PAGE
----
MASON CITY | Andy and Cheryl Hubbard never dreamed they’d be living on the former property of the late Gen. Hanford MacNider and his wife, Margaret.
But seven years after purchasing the stable and the caretaker’s house northwest of the MacNider’s 40-room mansion built in 1929, they are.
“We just loved it,” Cheryl said. “We loved the story, the property.”
At the time, the Hubbards, avid woodworkers, lived in “a nice house with a big garage” in Mason City, but they wanted a dedicated space to work on their projects, so they started looking.
Cheryl, a project manager at Henkel Construction Company, came across the 10-acre property while she was commuting to and from Charles City for a year-long project. Seated one-quarter mile off Fourth Street Southeast, surrounded by corn fields and hidden by overgrown vegetation, the Hubbards bought the property for the 8,000-square-foot stable and the history.
“We really had no initial plan of ever living out here,” Cheryl said. “We kind of thought it’d be a fun getaway. We’d re-do the old house and kind of hang out here, but we really just wanted the shop.”
But the more time the couple, who have a 12-year-old son, Thomas, spent on the property, the more they thought about the possibilities it offered: quiet and beautiful views while retaining access to Mason City.
In 2015, the Hubbards began construction on their house that’d be attached to the 650-square-foot caretaker’s house and the stable-turned-shop — one of many ways the couple combined the old and the new.
Cheryl and Andy, who is a continuous improvement specialist at Mercy Medical Center – North Iowa, did all the stuff the general contractor and carpenter would do.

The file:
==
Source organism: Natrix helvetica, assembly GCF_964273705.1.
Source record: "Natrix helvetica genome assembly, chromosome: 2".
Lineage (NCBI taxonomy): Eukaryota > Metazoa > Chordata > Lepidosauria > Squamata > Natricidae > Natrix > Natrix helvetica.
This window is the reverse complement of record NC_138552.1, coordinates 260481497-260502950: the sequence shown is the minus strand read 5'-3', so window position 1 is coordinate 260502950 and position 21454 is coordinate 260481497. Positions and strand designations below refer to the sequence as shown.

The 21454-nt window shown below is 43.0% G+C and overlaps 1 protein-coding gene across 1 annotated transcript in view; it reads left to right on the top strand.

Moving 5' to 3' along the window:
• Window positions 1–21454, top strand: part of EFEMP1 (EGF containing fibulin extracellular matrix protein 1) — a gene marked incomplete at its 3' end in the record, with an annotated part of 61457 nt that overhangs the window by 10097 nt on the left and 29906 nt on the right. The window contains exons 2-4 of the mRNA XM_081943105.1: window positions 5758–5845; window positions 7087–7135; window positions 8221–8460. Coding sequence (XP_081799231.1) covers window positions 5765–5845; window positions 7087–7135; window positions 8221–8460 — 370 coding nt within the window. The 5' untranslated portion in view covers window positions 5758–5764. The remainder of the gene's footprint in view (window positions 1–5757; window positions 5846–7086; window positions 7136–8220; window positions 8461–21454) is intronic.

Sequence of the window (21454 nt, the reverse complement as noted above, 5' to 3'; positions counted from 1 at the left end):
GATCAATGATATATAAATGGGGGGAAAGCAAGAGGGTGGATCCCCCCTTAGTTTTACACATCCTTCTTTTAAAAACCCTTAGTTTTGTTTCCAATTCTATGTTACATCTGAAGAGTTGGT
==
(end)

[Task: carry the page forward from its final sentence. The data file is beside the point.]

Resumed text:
“We did everything but the concrete, electrical, plumbing and heating and timber-frame construction,” he said. “That’s why it took us about two years to build it.”
The 3,200-square-foot timber-framed house was built with large Douglas fir posts and beams fit together and secured with oak pins creating a “barn-like structure.”
“As a kid, I always loved barns, and when we decided to build out here, I was more excited about building a barn than a house, so we kind of combined the ideas,” Cheryl said.
The result is a large open space with “lots of windows” and natural light.
In 2016, the Hubbards moved into their new house.
The house, combined with the old caretaker’s house, features three bedrooms, three bathrooms and a three-stall garage.
On the open-concept main level, the kitchen features a custom-made hammered copper island and 18-foot ladder with hanging rustic lights overhead in front of tall windows. The dining room is accented with a handmade table created using old floor joists from Cheryl’s grandfather’s house, and the living room features a fireplace with a view toward the stone-exterior-now-interior from the old house.
The entry to the bedroom suites on the main level contains material from the old stable’s four horse stalls, including the wood and stall doors. Behind the repurposed stall doors is space for a pantry and lit displays for Cheryl’s Lego creations.
“We had to clean and sand every bit of these boards because they had been in the stable for 90 years,” Andy said. “They look like new, but they’re old.”
A spiral staircase from the main level leads to a loft, where the Hubbards play games. The house also features a basement that could someday accommodate two additional bedrooms.
The main level is connected to the old caretaker’s house, a one-stall garage and the stable.
“Pretty much everything in here is original,” Andy said. “We didn’t do much other than clean, fix, scrape every surface.
In the center of the wood shop sits a counter from Cheryl’s relatives’ Kiron hardware store that her father had been storing for 50 years. It also features in-floor heat, a new stained concrete floor and industrial lights from the former Thomas Electric building that flooded.
“That’s what is such a big deal for us,” she said. “You can build a house, but we wanted the story. We wanted to look at things and go this is where this came from ... I want it to have a story, I want there to be a meaning to it.”